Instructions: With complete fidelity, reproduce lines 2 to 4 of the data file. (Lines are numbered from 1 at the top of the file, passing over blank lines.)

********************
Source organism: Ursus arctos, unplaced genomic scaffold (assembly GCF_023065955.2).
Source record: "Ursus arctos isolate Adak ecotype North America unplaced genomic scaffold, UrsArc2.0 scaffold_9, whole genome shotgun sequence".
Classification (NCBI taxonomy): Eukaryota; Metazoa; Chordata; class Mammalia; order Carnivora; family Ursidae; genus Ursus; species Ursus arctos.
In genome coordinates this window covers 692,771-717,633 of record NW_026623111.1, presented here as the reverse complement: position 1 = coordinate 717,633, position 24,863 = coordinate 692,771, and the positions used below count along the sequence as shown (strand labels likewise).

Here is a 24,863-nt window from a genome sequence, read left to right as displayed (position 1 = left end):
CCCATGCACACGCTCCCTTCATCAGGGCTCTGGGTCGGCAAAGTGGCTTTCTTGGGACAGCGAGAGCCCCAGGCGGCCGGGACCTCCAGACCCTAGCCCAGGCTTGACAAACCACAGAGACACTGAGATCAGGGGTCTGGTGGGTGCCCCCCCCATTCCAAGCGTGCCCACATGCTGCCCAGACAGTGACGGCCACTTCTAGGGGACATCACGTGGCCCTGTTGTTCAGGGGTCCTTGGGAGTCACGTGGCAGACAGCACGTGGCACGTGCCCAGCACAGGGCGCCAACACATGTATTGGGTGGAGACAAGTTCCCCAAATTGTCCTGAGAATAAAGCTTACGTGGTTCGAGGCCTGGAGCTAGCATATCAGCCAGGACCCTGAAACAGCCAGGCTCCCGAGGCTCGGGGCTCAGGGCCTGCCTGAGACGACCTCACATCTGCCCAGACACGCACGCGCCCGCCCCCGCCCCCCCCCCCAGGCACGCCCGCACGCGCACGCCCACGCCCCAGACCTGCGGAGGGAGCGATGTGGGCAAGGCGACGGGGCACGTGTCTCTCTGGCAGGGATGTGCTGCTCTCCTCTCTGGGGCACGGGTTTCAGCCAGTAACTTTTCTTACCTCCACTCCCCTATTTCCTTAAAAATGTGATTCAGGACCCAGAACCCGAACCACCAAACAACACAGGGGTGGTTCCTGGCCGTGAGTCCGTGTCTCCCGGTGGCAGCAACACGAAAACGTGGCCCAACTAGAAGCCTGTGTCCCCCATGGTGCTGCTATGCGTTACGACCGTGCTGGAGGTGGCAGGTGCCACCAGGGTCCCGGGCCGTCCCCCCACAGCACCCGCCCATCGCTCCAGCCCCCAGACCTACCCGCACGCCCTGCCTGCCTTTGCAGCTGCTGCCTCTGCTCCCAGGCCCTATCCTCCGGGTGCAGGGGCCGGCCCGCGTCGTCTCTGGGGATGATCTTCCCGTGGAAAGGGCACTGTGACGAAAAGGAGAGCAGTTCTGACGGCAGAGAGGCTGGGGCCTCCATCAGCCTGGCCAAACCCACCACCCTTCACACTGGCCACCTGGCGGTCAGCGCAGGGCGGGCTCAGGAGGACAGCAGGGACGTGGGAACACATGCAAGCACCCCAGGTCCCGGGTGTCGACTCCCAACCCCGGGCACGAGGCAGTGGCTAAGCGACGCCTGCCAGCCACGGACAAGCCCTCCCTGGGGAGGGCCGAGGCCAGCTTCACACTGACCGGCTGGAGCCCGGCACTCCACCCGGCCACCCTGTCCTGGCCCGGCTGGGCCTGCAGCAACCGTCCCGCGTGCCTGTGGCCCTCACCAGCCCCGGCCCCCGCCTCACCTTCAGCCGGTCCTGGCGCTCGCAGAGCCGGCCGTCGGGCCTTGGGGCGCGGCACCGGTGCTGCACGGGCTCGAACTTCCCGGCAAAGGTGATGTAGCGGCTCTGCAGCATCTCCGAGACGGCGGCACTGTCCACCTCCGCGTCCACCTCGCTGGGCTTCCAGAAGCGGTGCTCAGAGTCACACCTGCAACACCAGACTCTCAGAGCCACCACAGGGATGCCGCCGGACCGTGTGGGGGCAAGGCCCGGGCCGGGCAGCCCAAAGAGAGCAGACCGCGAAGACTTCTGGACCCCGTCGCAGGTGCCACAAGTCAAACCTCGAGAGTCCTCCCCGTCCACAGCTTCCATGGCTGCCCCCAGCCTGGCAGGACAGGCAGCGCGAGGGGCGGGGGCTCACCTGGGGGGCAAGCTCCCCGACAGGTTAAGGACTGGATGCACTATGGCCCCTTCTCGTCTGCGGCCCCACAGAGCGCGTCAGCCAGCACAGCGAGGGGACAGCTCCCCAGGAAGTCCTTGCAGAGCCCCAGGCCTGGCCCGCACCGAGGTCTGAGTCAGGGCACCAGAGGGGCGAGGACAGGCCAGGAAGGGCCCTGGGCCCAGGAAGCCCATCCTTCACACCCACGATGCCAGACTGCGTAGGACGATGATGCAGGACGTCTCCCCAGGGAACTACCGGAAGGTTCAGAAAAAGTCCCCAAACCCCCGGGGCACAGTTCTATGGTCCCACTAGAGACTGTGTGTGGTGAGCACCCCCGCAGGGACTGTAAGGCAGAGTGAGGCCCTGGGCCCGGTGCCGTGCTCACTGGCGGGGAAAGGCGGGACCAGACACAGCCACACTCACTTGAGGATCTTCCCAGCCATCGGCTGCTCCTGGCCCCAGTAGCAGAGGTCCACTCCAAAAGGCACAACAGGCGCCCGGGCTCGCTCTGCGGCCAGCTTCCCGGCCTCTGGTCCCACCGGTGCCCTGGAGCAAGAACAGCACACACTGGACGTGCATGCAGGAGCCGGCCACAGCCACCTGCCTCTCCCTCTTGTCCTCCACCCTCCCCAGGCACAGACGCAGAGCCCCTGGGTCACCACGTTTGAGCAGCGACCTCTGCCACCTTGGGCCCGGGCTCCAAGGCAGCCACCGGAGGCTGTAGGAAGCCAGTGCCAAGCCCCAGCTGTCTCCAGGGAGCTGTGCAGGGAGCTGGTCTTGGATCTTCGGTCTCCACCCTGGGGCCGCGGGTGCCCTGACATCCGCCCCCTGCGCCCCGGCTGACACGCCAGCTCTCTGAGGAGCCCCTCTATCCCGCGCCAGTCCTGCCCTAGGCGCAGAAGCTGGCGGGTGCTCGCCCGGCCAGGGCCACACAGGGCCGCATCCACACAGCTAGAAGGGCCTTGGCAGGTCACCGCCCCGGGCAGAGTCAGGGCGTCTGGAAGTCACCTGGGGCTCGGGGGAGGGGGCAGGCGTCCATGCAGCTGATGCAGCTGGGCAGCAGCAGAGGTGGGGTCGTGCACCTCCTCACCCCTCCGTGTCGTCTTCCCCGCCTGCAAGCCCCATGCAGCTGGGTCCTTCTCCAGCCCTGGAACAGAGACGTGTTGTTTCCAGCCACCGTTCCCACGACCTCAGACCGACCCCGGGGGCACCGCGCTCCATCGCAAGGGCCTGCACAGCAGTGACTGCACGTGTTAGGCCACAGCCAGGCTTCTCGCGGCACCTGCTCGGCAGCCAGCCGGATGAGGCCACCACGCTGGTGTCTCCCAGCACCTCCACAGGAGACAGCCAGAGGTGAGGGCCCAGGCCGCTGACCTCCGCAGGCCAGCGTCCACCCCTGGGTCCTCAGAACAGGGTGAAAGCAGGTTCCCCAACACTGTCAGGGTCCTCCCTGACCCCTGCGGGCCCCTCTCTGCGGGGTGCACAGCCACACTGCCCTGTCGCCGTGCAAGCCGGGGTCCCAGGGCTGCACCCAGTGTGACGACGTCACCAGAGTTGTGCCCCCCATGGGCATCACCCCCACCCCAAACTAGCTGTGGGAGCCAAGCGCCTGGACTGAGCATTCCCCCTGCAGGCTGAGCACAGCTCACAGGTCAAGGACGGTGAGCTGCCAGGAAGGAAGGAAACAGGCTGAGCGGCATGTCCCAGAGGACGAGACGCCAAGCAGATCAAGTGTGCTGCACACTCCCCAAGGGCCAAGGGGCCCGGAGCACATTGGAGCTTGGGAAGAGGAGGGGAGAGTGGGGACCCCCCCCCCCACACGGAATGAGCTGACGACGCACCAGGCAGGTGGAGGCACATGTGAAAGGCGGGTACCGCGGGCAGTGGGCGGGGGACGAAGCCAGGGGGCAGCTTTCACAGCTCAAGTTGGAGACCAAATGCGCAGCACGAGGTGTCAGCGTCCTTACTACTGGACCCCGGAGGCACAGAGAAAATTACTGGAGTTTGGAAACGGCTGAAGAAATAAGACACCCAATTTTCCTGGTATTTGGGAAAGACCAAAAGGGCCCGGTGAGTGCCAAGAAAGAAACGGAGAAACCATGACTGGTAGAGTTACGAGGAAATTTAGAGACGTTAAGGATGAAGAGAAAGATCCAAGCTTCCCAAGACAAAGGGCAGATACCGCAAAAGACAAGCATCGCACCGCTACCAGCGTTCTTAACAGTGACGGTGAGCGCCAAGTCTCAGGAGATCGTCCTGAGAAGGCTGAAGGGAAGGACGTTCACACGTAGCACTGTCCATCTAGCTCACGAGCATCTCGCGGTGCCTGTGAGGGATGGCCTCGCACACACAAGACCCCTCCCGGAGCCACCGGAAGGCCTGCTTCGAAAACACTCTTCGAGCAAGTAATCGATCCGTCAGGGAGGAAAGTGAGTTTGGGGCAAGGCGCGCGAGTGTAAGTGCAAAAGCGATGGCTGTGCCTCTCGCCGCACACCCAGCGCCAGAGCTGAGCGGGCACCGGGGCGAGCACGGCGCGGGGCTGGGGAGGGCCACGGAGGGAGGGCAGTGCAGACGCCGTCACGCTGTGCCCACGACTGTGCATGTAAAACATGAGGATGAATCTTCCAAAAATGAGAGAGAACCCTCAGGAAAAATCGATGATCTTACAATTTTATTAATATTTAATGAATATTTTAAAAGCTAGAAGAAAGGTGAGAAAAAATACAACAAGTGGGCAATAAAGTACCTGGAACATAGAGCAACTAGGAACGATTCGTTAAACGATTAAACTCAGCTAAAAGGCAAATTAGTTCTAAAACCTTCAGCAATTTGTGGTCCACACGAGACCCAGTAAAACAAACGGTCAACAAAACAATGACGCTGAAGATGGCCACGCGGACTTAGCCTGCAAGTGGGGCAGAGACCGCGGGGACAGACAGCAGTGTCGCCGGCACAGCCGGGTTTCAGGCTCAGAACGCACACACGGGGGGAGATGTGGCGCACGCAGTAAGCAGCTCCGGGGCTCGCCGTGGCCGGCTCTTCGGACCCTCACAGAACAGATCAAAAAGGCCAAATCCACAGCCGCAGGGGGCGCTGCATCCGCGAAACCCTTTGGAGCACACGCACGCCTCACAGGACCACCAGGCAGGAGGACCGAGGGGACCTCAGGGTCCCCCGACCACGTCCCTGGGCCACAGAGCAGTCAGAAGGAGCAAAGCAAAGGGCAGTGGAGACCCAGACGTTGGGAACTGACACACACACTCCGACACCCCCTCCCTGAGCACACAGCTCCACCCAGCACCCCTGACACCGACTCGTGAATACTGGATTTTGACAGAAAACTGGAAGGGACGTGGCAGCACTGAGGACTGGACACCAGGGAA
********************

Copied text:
Source record: "Ursus arctos isolate Adak ecotype North America unplaced genomic scaffold, UrsArc2.0 scaffold_9, whole genome shotgun sequence".
Classification (NCBI taxonomy): Eukaryota; Metazoa; Chordata; class Mammalia; order Carnivora; family Ursidae; genus Ursus; species Ursus arctos.
In genome coordinates this window covers 692,771-717,633 of record NW_026623111.1, presented here as the reverse complement: position 1 = coordinate 717,633, position 24,863 = coordinate 692,771, and the positions used below count along the sequence as shown (strand labels likewise).